“Your mother keeps taking pictures of us,” Tin said as the two of them moved together in a slow sway. “The TinPete shippers are going to have a field day when she puts them on social media. They’ll think there’s still hope for us.”
Pete giggled. “I hate to break their hearts, but I’m a married man now. And you’re engaged.” He used the hands he had on Tin’s shoulders to squeeze him. “Engaged. I can’t believe you actually went through with it.”
“You would have killed me if I hadn’t. I believe the words ‘do it before I do it for you’ came out of your mouth.” Pete slapped his chest while Tin only grinned. “But I don’t have second thoughts when it comes to Can. I’m just glad he said yes. And that he liked the ring.”
“You should have gone with one of those candy rings from the supermarket. He would have liked it even more.”
Tin leaned next to his ear, and Pete swore he could feel Ae’s rage radiating through the floor. Tin wasn’t a physical person. The uncharacteristically intimate hold he had on him would have thrown him off balance if Tin hadn’t had a strong arm around his waist.
“Be my best man,” he whispered to him like a secret.
Pulling back slightly, Pete blinked at him. “Don’t you think it’s a bit soon to ask?”
Tin scoffed. “Who else am I going to ask? My brother?”
Pete pouted at him, plump bottom lip jutted out just enough to make him feel bad for hurting someone as cute as him. “I was so nice when I asked you.”
Making a big deal of sighing and moving back to look him in the eye, Tin gave him a soft smile, one he had only started wearing when he’d met Can.
“Pete, you’re one of my best friends and one of the only people I actually like rather than tolerate. When I get married, I want you to be my best man. Please say yes, otherwise I’m going to have to ask Ming, and that would be such a blow to my pride.”
It was as thoughtful as Tin was going to get, but Pete still took it. Tin had never been one to express himself – his speech earlier took him completely by surprise – and Pete had become accustomed to reading what he felt. But now, sounding so sincere, Pete couldn’t help but smile. He supposed he had Can to thank for that.
Wrapping his arms around his neck, he pulled himself to Tin’s chest in a proper hug. They stood like that as the music died down and the song changed.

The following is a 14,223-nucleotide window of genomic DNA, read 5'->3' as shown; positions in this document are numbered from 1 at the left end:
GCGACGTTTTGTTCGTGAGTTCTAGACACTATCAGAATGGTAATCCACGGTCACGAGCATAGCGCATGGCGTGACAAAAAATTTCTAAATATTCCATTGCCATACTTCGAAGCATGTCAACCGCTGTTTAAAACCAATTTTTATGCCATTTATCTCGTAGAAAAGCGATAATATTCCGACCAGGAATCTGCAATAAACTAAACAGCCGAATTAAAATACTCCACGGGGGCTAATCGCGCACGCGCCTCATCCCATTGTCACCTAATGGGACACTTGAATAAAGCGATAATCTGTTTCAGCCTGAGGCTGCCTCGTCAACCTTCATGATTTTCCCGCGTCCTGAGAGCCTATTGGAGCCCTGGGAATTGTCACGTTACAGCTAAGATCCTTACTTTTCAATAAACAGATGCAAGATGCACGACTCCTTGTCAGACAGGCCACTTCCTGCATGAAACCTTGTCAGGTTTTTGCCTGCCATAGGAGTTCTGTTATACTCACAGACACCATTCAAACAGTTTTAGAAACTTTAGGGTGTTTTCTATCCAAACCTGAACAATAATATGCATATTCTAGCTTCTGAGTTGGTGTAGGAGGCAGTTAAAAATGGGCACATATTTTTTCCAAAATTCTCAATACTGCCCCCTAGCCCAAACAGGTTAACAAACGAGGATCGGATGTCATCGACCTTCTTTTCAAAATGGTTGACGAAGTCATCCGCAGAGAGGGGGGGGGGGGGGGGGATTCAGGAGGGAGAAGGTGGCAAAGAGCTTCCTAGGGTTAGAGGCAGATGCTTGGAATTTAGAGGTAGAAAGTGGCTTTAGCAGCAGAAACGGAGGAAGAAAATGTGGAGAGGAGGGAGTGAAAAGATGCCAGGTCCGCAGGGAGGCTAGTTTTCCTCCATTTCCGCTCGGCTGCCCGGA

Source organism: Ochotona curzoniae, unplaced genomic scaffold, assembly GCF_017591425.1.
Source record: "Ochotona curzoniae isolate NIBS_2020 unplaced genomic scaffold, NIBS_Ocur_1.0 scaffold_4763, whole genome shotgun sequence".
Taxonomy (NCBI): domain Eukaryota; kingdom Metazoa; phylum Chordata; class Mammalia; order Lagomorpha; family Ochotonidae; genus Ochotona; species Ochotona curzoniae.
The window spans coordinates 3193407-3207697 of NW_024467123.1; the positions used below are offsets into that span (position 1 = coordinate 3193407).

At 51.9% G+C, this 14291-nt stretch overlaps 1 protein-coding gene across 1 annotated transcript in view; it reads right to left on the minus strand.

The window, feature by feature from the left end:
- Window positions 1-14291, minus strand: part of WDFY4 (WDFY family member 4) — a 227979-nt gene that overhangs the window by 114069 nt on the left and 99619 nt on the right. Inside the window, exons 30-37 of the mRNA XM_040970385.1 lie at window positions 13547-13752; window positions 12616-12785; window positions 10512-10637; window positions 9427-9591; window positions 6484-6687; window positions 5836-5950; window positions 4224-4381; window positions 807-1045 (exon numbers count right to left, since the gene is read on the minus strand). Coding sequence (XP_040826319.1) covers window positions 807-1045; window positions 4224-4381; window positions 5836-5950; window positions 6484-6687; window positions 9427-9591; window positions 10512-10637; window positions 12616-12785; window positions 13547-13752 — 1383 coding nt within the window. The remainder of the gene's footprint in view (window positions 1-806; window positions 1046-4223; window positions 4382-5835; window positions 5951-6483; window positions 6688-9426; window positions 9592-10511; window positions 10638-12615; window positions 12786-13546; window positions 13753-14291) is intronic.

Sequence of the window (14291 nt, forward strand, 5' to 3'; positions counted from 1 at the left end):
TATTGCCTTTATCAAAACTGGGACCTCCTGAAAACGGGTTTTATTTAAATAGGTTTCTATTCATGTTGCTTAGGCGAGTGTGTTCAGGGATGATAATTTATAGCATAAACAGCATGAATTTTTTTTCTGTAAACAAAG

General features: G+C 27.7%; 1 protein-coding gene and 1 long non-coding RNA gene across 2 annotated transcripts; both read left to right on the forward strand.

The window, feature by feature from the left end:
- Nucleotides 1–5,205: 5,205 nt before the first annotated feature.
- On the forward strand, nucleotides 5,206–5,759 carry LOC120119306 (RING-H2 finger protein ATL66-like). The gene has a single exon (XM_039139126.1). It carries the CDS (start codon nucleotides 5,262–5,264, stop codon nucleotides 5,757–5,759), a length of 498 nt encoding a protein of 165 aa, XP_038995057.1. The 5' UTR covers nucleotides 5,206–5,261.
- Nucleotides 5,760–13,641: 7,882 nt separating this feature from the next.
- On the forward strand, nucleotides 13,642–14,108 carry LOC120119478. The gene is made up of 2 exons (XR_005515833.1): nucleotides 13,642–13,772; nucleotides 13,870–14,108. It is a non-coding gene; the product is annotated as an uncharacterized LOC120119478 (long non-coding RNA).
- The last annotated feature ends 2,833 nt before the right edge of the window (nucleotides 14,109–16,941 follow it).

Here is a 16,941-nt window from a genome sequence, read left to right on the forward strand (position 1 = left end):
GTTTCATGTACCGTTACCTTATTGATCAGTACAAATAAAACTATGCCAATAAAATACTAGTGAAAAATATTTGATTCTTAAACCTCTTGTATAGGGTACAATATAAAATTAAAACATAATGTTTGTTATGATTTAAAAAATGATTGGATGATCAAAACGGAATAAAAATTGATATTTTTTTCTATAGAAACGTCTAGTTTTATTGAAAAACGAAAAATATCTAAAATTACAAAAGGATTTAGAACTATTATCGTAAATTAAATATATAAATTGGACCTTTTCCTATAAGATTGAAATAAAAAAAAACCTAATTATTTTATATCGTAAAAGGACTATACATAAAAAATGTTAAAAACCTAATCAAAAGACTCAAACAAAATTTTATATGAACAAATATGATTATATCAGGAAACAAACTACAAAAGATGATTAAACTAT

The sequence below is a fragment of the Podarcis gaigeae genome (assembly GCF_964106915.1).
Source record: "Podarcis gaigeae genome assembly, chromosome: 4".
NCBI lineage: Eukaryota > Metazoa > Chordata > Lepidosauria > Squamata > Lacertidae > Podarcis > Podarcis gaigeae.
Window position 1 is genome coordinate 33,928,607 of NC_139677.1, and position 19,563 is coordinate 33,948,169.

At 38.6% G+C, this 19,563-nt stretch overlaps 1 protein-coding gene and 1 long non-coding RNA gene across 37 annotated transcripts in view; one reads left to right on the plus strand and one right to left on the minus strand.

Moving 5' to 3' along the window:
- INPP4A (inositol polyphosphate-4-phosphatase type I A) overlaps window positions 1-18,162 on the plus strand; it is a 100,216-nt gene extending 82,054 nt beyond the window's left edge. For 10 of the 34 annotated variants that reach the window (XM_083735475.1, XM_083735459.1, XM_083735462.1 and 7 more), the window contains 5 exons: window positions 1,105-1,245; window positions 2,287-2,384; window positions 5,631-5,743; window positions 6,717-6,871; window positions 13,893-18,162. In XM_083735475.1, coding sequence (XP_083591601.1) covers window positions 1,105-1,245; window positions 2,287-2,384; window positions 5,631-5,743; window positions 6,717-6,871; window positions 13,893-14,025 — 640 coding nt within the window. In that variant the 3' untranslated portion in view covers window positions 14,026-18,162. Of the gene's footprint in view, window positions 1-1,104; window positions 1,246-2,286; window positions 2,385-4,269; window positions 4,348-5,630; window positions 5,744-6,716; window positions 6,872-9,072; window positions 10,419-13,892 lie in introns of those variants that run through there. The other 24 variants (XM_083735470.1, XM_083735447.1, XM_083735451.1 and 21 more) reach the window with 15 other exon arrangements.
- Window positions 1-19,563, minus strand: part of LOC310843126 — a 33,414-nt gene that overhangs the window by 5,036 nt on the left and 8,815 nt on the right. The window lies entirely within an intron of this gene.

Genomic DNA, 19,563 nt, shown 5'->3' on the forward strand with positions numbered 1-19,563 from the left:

“I’d love to.”
Ae watched Tin and Pete dance from the sidelines. He knew it wasn’t so unusual for best friends to dance together. And Tin had just gotten engaged in front of them. There was no reason for Ae to worry about Tin sneaking Pete out the back door and the two of them running away together. But that didn’t change the fact that he was dancing with his, Ae’s, husband.
“Put the angry eyes away before Ai’Pete looks over here and gets upset,” Pond said as he came up beside him. “You’ll just end up kissing him until he smiles, and no one here wants to see that. Half of us already have.”
Ae punched his shoulder. He still hadn’t completely forgiven him for that speech.
Pond wrapped an arm around Ae, shaking him with a long, happy sigh. “You’re a married man now. I never thought I’d see the day. You were always the most emotionally constipated person I knew.”
“He’s still emotionally constipated,” Ping said as he came to join them. He handed one of the two champagne glasses in his hand to Pond. “Just not with Ai’Pete. If he was, we’d really have to take him to therapy. You’re not human if you don’t feel anything for the softest boy in the world.”
“Amen,” Pond agreed. The two of them clinked glasses.
Desperate to get his two nosy friends’ minds off his precious babe, he asked, “What about you two then? Have any marriage plans?”
“Don’t look at me,” Ping said, holding up a defensive hand. “Bow and I only just figured things out.”
And Pond said he and Pete took forever to get together. At least he wasn’t as bad as Ping was when it came to Bow. Pond may have given Ae a theoretical push, but he gave Ping a literal one. Right on top of Bow. Things had slowly progressed from there.